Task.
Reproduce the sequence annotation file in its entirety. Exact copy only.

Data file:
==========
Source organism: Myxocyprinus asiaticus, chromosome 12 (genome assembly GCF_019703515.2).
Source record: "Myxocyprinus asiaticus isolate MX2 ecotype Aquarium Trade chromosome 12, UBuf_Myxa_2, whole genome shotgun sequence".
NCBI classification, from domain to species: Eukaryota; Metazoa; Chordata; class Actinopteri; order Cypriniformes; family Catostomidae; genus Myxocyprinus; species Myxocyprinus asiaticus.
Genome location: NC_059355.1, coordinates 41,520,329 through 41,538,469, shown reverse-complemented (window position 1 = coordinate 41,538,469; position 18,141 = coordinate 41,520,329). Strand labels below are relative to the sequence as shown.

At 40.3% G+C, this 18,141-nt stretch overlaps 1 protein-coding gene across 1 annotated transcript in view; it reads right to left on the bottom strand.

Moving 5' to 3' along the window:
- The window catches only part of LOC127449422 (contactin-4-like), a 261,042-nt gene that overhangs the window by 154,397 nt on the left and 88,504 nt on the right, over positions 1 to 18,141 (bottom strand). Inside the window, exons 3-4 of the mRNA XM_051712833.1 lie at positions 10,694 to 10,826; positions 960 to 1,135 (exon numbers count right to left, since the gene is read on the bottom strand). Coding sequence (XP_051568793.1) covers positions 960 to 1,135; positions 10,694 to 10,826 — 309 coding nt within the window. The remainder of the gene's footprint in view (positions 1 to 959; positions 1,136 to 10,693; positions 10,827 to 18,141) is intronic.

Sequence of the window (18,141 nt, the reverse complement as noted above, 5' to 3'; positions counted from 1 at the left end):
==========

Source organism: Myxocyprinus asiaticus, chromosome 12 (genome assembly GCF_019703515.2).
Source record: "Myxocyprinus asiaticus isolate MX2 ecotype Aquarium Trade chromosome 12, UBuf_Myxa_2, whole genome shotgun sequence".
NCBI classification, from domain to species: Eukaryota; Metazoa; Chordata; class Actinopteri; order Cypriniformes; family Catostomidae; genus Myxocyprinus; species Myxocyprinus asiaticus.
Genome location: NC_059355.1, coordinates 41,520,329 through 41,538,469, shown reverse-complemented (window position 1 = coordinate 41,538,469; position 18,141 = coordinate 41,520,329). Strand labels below are relative to the sequence as shown.

At 40.3% G+C, this 18,141-nt stretch overlaps 1 protein-coding gene across 1 annotated transcript in view; it reads right to left on the bottom strand.

Moving 5' to 3' along the window:
- The window catches only part of LOC127449422 (contactin-4-like), a 261,042-nt gene that overhangs the window by 154,397 nt on the left and 88,504 nt on the right, over positions 1 to 18,141 (bottom strand). Inside the window, exons 3-4 of the mRNA XM_051712833.1 lie at positions 10,694 to 10,826; positions 960 to 1,135 (exon numbers count right to left, since the gene is read on the bottom strand). Coding sequence (XP_051568793.1) covers positions 960 to 1,135; positions 10,694 to 10,826 — 309 coding nt within the window. The remainder of the gene's footprint in view (positions 1 to 959; positions 1,136 to 10,693; positions 10,827 to 18,141) is intronic.

Sequence of the window (18,141 nt, the reverse complement as noted above, 5' to 3'; positions counted from 1 at the left end):